Arriving early the next morning, registration was quick and easy. I finished setting my compound up for the weekend, zip-tied a rented transponder to my front bumper, and then headed to the drivers’ meeting. If the previous night set the tone for the off-track activities, then the drivers’ meeting set the tone for the on-track. Event Chief Heyward Wagner went through expectations that included the idea that “We are all in this together – this event doesn’t succeed unless the competitors and the administrators are all pushing in the same direction,” and the best description I’ve ever heard of the passing flag – “If you see this flag, it means you are messing up someone else’s experience.” I have never heard that explained so succinctly and well. This was about having fun, being safe, and making sure that everyone on track with us was doing the same. We’re all adults, let’s act like it. It was a refreshing approach.
Then we hit the track. Something interesting in the structure was that while cars are classed based on prep level, drivers are grouped based on experience. In my case, that was my STP/CAM-C prepped Mustang slotting nicely into the Touring 2 Class, while I was grouped Intermediate Plus (‘intermediate’ being that I had some track experience but not enough to be an advanced time trialer, ‘plus’ being that I was in a car on the quicker end of the spectrum). So, when the Intermediate Plus group was called to grid, I took one last guess at starting tire pressures, and proceeded to grid. Saturday morning had three sessions for each group. In the first, I just wrapped my head around being on track, making sure I was watching my mirrors well, trying to learn the corners, and just feeling out the car a little. It was the first time the car was stretching its legs to that extent, so I wanted to approach limits with caution. The second and third sessions had me finding more speed, hitting my marks a bit more aggressively, making sure that the brake upgrades were earning their keep, etc. By the end of the last session, I had spent nearly an hour on track and was getting confident in the car and my ability to flirt with the limits without getting ugly.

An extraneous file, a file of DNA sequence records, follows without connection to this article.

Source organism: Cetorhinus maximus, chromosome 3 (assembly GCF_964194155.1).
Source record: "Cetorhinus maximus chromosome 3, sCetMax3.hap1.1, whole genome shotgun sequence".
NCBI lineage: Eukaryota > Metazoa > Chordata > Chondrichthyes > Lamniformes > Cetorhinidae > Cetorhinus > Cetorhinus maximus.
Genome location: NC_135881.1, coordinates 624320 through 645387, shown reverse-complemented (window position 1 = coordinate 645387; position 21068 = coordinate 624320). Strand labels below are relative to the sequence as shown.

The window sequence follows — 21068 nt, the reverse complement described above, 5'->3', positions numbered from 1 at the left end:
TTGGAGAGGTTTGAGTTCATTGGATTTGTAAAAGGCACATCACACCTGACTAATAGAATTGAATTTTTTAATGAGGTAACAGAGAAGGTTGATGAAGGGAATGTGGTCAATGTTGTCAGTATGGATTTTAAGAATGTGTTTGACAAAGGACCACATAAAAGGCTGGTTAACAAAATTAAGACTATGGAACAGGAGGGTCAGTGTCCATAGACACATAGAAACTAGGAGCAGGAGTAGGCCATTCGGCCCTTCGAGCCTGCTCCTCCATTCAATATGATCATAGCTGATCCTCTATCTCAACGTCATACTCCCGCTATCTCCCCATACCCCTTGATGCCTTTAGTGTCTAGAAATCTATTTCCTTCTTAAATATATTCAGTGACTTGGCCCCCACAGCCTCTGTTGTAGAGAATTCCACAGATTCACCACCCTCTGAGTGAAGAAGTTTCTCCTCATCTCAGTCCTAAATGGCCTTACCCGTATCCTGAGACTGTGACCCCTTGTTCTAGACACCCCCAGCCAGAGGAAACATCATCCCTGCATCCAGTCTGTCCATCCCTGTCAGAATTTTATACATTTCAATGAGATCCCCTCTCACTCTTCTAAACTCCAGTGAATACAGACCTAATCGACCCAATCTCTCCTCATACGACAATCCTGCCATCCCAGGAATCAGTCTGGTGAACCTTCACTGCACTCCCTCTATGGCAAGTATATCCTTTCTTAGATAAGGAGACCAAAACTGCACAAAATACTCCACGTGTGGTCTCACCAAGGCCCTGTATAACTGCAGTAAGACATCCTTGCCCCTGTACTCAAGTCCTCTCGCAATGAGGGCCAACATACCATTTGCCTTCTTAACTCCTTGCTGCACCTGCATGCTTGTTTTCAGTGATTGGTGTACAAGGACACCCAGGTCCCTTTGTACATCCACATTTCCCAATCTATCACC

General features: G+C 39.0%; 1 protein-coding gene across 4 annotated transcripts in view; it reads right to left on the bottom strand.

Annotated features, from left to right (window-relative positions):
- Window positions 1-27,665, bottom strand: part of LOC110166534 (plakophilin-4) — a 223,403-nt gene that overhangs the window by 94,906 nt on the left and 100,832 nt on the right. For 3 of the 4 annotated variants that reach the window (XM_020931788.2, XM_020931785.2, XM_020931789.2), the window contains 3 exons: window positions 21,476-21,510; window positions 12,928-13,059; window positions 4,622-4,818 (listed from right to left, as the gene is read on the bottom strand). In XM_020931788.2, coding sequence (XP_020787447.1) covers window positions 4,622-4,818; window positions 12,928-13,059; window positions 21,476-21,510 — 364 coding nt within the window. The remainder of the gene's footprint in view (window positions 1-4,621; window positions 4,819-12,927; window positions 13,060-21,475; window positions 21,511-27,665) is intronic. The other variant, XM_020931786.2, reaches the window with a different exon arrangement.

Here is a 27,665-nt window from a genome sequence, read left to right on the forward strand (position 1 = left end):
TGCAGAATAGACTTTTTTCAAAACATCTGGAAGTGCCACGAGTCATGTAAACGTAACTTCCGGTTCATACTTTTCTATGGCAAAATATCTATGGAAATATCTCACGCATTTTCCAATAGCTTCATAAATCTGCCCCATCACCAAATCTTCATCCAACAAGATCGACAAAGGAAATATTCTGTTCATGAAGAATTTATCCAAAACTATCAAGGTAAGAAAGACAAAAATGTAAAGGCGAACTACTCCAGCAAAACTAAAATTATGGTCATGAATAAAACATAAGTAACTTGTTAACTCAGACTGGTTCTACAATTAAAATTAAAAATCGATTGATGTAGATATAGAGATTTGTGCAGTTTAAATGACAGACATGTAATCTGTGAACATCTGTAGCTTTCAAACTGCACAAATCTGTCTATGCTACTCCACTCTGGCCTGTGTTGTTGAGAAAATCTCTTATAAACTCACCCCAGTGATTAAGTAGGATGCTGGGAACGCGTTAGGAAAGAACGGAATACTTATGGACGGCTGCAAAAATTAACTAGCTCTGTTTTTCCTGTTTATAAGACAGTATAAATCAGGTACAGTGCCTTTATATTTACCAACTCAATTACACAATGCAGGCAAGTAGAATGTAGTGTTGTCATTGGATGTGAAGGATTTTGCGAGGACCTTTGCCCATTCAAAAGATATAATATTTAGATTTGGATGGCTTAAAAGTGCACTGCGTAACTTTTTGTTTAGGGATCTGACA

Saturday afternoon was the first Track Cross session, and the first time we would be putting times on the board that would count. Now, going into the event, I wasn’t real sure what to make of the Track Cross. Why not just use that time for more lapping? Having done it, I have completely changed my tune. It is such a cool element. The Track Cross is, in short, an autocross run on a segment of the track. Now, there were no traffic cones involved – it was the normal track features, but just a different execution. We gridded up in pit lane, and the start line was pit exit. And maybe it’s my autocross background coming out, but while I never really got the competition monster yelling in my ear too bad during the morning session, man he was there during the Track Cross. Roll to the start line, the starter is there with the green flag inching you up to the line. He turns and confirms that you’ve got clear track in front of you and the green flag waves. IT. IS. ON! Whereas I was pretty tidy and timid during the morning session, the Track Cross made me feel comfortable and at home and ready to turn up the wick. That it started in a feature that lent itself well to a first-gear, second-gear, third-gear drift was a bonus. Roughly 47 seconds later, I passed through the finish lights and the juices were flowing. A couple of additional runs confirmed that the hook was set deep and gave me chances to tidy up or mess up various elements, and then it was time for the Saturday night social.